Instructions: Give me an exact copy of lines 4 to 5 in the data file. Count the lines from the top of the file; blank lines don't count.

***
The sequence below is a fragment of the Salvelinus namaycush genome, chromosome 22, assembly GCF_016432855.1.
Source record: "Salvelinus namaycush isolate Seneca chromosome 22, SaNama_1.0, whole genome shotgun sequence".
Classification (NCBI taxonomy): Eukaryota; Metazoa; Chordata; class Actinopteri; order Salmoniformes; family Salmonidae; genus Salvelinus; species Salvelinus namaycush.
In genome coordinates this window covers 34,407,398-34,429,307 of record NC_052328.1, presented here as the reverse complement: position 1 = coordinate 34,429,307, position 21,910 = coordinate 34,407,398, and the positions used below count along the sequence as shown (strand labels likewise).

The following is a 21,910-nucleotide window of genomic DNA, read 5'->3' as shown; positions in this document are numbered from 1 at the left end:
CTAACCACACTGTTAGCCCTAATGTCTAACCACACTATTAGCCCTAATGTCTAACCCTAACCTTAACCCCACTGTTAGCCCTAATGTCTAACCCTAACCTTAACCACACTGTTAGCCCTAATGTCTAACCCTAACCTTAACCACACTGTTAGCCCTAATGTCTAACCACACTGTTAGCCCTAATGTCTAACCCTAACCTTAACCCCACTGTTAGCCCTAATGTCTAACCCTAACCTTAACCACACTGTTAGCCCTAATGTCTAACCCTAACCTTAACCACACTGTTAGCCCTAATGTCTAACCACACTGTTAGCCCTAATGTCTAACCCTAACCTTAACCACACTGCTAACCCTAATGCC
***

In genome coordinates this window covers 34,407,398-34,429,307 of record NC_052328.1, presented here as the reverse complement: position 1 = coordinate 34,429,307, position 21,910 = coordinate 34,407,398, and the positions used below count along the sequence as shown (strand labels likewise).

The following is a 21,910-nucleotide window of genomic DNA, read 5'->3' as shown; positions in this document are numbered from 1 at the left end: